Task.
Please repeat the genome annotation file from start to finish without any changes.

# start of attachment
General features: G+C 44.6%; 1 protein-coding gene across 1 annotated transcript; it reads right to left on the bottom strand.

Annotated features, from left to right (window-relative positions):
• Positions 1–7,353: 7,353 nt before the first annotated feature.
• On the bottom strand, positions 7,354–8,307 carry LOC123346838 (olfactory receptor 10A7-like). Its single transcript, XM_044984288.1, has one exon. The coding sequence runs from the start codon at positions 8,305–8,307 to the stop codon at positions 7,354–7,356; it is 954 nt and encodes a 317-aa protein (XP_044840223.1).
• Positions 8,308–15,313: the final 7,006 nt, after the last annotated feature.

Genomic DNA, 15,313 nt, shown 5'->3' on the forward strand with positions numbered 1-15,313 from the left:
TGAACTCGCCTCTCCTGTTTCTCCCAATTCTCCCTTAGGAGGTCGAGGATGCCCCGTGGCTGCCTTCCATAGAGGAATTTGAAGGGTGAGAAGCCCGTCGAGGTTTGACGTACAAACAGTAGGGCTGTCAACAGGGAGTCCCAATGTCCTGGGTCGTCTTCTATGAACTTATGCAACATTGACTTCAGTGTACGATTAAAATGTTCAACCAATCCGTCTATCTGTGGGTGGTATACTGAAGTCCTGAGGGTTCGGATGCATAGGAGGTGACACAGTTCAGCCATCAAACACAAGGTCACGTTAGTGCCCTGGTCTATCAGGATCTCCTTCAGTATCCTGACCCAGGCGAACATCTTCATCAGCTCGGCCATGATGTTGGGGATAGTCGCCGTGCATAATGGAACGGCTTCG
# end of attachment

General features: G+C 44.6%; 1 protein-coding gene across 1 annotated transcript; it reads right to left on the bottom strand.

Annotated features, from left to right (window-relative positions):
• Positions 1–7,353: 7,353 nt before the first annotated feature.
• On the bottom strand, positions 7,354–8,307 carry LOC123346838 (olfactory receptor 10A7-like). Its single transcript, XM_044984288.1, has one exon. The coding sequence runs from the start codon at positions 8,305–8,307 to the stop codon at positions 7,354–7,356; it is 954 nt and encodes a 317-aa protein (XP_044840223.1).
• Positions 8,308–15,313: the final 7,006 nt, after the last annotated feature.

Genomic DNA, 15,313 nt, shown 5'->3' on the forward strand with positions numbered 1-15,313 from the left:
TGAACTCGCCTCTCCTGTTTCTCCCAATTCTCCCTTAGGAGGTCGAGGATGCCCCGTGGCTGCCTTCCATAGAGGAATTTGAAGGGTGAGAAGCCCGTCGAGGTTTGACGTACAAACAGTAGGGCTGTCAACAGGGAGTCCCAATGTCCTGGGTCGTCTTCTATGAACTTATGCAACATTGACTTCAGTGTACGATTAAAATGTTCAACCAATCCGTCTATCTGTGGGTGGTATACTGAAGTCCTGAGGGTTCGGATGCATAGGAGGTGACACAGTTCAGCCATCAAACACAAGGTCACGTTAGTGCCCTGGTCTATCAGGATCTCCTTCAGTATCCTGACCCAGGCGAACATCTTCATCAGCTCGGCCATGATGTTGGGGATAGTCGCCGTGCATAATGGAACGGCTTCG